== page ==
Puglia also has a particularly rich range of property types that are each worth considering. Like everywhere else in Italy, there are new-builds, off-plan properties, modern homes needing redecorating, old homes needing restoration, apartments, villas and townhouses. But Puglia also has a special lexicon of indigenous building-types distinctive to the region: namely, the trullo, the masseria, and the lamia. Trulli are the little conical-roofed cottages that look like something from fairyland. They were very big with foreign buyers when Puglia first came to international attention several years ago. Then they fell from favour, but currently seem to be growing in popularity again. Masserie are grand, fortified farmhouse-estates, holding great appeal to luxury-buyers. Lamie are flat-roofed, foursquare cottages – invariably whitewashed – that sit dotted like little sugarcubes on the undulating Puglian landscape.

According to Francesco Distante of Casa Puglia, modern-built villas in the countryside or on the fringes of charming old towns represent some of the best value for money in Puglia these days. “Simple modern villas built in the 80s or 90s, which just need some redecoration, are great value,” he says. In nice areas such as San Vito dei Normanni, Francavilla Fontana, Fasano or Locorotondo you might get a two-bed modern villa for €70,000, a three-bed for €100,000, and a four-or-five-bed for €250,000. These are great prices for buyers seeking a rural retreat in the Italian sunshine.
Many agents highlight Puglia’s coast as the best place in the region to buy property right now. Seaside homes have held their value best since the onset of the recession, and as you can readily imagine, they offer the strongest holiday rental prospects if you plan on letting out your home when you’re not there. Luigi Spano of the Puglia specialist agency SIS Property and Tourism says “If I were to buy a home in Puglia today, I would choose a coastal property. It will keep its value in the worst times, will increase in value by 8-13 per cent each year in normal times, and will give me a rental income of 3-5 per cent.” Luigi particularly recommends buying off-plan as a route to big savings, saying that you are likely to pay 20-25 per cent less than the final price of a property if you buy before building is complete.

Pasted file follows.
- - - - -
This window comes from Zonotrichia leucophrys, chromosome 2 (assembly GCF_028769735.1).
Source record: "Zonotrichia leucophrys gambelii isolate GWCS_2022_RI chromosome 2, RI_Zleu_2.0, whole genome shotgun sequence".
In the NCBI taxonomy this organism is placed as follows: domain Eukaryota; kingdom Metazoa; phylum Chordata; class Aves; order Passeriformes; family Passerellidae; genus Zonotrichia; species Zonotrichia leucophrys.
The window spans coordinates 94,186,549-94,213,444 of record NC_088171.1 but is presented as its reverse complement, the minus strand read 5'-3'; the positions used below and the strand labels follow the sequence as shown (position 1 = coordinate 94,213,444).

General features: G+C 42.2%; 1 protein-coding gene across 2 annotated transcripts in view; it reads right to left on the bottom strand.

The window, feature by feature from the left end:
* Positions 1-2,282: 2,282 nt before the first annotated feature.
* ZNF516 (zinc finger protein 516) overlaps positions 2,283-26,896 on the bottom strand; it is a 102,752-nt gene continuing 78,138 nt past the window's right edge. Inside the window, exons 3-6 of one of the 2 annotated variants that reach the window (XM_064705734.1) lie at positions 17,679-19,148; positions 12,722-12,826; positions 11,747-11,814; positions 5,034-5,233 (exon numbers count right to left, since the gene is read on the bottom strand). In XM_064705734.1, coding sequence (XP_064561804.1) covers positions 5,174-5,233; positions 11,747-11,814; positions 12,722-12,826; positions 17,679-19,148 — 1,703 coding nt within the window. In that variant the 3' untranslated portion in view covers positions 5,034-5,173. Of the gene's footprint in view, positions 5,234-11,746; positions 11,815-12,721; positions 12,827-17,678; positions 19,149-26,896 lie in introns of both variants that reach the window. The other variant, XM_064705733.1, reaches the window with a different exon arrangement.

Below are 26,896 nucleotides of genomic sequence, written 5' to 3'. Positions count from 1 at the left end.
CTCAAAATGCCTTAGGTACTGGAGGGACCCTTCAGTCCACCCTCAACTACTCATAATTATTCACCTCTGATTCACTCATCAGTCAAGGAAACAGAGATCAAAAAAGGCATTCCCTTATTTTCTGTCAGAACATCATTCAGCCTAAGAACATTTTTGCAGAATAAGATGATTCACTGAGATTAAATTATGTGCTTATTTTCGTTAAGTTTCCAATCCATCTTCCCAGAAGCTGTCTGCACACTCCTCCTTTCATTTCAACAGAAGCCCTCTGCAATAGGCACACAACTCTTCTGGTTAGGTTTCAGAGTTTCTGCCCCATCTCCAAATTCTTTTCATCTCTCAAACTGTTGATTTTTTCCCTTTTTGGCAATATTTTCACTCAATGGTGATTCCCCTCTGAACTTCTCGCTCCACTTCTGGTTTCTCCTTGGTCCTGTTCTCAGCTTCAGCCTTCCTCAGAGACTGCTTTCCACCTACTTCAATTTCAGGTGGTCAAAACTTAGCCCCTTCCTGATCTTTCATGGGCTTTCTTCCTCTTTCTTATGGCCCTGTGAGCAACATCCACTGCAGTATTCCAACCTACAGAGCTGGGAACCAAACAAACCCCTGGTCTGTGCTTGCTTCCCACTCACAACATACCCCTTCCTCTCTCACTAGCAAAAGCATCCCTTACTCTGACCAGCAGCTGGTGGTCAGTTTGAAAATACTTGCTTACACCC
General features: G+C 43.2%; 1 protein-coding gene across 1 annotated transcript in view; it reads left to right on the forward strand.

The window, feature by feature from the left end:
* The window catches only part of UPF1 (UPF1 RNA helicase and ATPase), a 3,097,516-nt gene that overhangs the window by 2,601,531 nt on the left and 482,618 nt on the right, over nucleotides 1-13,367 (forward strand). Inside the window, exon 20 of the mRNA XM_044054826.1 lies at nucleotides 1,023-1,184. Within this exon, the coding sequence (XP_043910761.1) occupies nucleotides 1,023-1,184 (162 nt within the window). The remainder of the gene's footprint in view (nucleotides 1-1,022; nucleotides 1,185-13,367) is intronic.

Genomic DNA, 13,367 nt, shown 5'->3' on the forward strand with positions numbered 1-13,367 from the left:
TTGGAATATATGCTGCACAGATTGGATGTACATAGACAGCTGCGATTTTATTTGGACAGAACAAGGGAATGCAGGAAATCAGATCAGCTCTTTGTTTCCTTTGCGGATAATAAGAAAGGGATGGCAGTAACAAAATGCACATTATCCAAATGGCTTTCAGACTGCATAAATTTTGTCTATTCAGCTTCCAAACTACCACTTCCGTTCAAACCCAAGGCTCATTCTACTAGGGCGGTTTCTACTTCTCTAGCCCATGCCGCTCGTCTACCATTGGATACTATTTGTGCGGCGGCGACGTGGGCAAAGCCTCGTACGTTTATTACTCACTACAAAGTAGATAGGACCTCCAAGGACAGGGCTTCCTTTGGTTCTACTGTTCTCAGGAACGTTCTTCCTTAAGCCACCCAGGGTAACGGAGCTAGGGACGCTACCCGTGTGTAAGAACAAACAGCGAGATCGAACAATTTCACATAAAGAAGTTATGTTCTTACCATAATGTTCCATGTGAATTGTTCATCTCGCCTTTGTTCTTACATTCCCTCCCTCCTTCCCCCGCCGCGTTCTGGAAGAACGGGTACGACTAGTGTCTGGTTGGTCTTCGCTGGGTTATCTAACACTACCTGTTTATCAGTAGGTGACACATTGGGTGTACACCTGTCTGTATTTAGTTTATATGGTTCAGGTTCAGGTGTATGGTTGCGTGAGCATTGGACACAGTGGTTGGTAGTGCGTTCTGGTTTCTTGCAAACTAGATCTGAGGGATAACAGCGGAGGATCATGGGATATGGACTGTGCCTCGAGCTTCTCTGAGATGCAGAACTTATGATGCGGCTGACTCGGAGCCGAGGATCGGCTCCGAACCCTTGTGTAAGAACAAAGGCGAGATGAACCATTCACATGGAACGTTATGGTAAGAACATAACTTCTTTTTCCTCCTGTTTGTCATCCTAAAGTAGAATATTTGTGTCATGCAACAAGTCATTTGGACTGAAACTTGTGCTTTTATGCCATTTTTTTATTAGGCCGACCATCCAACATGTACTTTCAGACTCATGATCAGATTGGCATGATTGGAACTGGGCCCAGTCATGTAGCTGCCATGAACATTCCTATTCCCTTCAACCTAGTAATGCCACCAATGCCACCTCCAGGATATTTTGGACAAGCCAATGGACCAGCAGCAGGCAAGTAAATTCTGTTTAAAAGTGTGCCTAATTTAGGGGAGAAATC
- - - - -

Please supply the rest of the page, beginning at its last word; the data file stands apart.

Carlos Gentile of Gea Properties is very enthusiastic about new-builds in general. He says that foreign buyers in Puglia have until now tended to buy older homes, since these were the types of properties most likely to be on the books of local estate agents targetting foreign buyers, and that therefore the under-exploited new-build market currently offers great value. New-builds in Puglia haven’t been widely marketed to foreign buyers until recently, and certainly you can find some good prices in this sector. New-build two-bedroom apartments on the seaside might ask as little as €100,000, three-bedroom villas about €250,000.

Discover the Unspoilt Attractions of Puglia With Rail Tours in Italy

A destination well-known for its fabulous scenery, great weather and historic attractions, Italy is a country that many of us are eager to visit. If you are keen to find a region that's particularly unspoilt, Puglia holidays can be an excellent choice.

Indeed, this region is known for its rustic beauty and relaxed lifestyle, making it a fabulous option for those eager to get a taste of authentic Italy. What's more, by opting for rail tours, you can explore more than Puglia alone. In fact, you can combine travelling around this region with visits to the magnificent Rome and Basilicata, making this truly a break to remember.